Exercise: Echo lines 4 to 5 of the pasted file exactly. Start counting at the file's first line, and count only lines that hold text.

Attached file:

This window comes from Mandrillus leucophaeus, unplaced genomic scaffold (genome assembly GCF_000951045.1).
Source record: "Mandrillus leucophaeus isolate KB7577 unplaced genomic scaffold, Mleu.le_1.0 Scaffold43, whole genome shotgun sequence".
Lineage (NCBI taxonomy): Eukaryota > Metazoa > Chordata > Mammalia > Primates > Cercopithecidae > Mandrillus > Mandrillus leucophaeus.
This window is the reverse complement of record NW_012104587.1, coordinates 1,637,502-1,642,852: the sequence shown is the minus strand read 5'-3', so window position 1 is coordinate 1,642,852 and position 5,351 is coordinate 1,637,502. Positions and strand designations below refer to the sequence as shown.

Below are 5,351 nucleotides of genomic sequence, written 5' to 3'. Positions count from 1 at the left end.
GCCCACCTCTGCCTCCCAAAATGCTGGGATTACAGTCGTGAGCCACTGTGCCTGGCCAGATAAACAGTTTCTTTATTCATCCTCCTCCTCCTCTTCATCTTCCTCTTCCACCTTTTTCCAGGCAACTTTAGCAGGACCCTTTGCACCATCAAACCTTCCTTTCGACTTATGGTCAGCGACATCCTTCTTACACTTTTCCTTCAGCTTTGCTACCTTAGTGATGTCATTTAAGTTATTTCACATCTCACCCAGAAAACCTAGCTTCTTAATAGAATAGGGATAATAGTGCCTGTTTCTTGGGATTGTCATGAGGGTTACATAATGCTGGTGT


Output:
This window is the reverse complement of record NW_012104587.1, coordinates 1,637,502-1,642,852: the sequence shown is the minus strand read 5'-3', so window position 1 is coordinate 1,642,852 and position 5,351 is coordinate 1,637,502. Positions and strand designations below refer to the sequence as shown.

Below are 5,351 nucleotides of genomic sequence, written 5' to 3'. Positions count from 1 at the left end.